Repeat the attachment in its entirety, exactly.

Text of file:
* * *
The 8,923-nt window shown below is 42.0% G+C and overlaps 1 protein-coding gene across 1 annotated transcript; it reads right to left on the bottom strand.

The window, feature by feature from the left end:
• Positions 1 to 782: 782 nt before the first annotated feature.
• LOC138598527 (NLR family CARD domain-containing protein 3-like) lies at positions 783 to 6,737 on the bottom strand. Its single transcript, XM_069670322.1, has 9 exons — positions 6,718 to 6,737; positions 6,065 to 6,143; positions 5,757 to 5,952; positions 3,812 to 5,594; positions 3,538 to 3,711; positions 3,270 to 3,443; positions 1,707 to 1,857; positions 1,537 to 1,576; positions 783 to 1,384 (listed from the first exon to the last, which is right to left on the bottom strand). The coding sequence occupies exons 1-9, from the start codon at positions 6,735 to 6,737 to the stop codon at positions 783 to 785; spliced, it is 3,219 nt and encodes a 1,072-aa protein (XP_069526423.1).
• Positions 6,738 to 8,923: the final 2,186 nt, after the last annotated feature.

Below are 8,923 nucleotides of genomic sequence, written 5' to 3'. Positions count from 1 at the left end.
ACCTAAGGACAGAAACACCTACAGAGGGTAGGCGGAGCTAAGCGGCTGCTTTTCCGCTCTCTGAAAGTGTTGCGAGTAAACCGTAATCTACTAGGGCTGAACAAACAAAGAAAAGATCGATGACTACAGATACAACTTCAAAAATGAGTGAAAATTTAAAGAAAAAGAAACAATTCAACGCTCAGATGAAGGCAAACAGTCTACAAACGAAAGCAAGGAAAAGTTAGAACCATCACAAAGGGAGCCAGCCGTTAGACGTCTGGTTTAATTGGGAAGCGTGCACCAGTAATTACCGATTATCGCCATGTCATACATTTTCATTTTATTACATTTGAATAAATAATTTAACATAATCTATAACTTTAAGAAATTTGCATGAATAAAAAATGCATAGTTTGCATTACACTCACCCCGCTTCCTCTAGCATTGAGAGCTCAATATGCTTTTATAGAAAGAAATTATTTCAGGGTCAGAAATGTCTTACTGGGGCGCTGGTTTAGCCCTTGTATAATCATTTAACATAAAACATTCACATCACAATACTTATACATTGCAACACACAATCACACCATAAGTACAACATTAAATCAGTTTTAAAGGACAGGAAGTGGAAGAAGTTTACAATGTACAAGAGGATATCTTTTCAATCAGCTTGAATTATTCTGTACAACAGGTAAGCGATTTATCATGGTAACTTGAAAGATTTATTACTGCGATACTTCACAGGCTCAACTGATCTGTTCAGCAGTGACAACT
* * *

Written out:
The 8,923-nt window shown below is 42.0% G+C and overlaps 1 protein-coding gene across 1 annotated transcript; it reads right to left on the bottom strand.

The window, feature by feature from the left end:
• Positions 1 to 782: 782 nt before the first annotated feature.
• LOC138598527 (NLR family CARD domain-containing protein 3-like) lies at positions 783 to 6,737 on the bottom strand. Its single transcript, XM_069670322.1, has 9 exons — positions 6,718 to 6,737; positions 6,065 to 6,143; positions 5,757 to 5,952; positions 3,812 to 5,594; positions 3,538 to 3,711; positions 3,270 to 3,443; positions 1,707 to 1,857; positions 1,537 to 1,576; positions 783 to 1,384 (listed from the first exon to the last, which is right to left on the bottom strand). The coding sequence occupies exons 1-9, from the start codon at positions 6,735 to 6,737 to the stop codon at positions 783 to 785; spliced, it is 3,219 nt and encodes a 1,072-aa protein (XP_069526423.1).
• Positions 6,738 to 8,923: the final 2,186 nt, after the last annotated feature.

Below are 8,923 nucleotides of genomic sequence, written 5' to 3'. Positions count from 1 at the left end.
ACCTAAGGACAGAAACACCTACAGAGGGTAGGCGGAGCTAAGCGGCTGCTTTTCCGCTCTCTGAAAGTGTTGCGAGTAAACCGTAATCTACTAGGGCTGAACAAACAAAGAAAAGATCGATGACTACAGATACAACTTCAAAAATGAGTGAAAATTTAAAGAAAAAGAAACAATTCAACGCTCAGATGAAGGCAAACAGTCTACAAACGAAAGCAAGGAAAAGTTAGAACCATCACAAAGGGAGCCAGCCGTTAGACGTCTGGTTTAATTGGGAAGCGTGCACCAGTAATTACCGATTATCGCCATGTCATACATTTTCATTTTATTACATTTGAATAAATAATTTAACATAATCTATAACTTTAAGAAATTTGCATGAATAAAAAATGCATAGTTTGCATTACACTCACCCCGCTTCCTCTAGCATTGAGAGCTCAATATGCTTTTATAGAAAGAAATTATTTCAGGGTCAGAAATGTCTTACTGGGGCGCTGGTTTAGCCCTTGTATAATCATTTAACATAAAACATTCACATCACAATACTTATACATTGCAACACACAATCACACCATAAGTACAACATTAAATCAGTTTTAAAGGACAGGAAGTGGAAGAAGTTTACAATGTACAAGAGGATATCTTTTCAATCAGCTTGAATTATTCTGTACAACAGGTAAGCGATTTATCATGGTAACTTGAAAGATTTATTACTGCGATACTTCACAGGCTCAACTGATCTGTTCAGCAGTGACAACT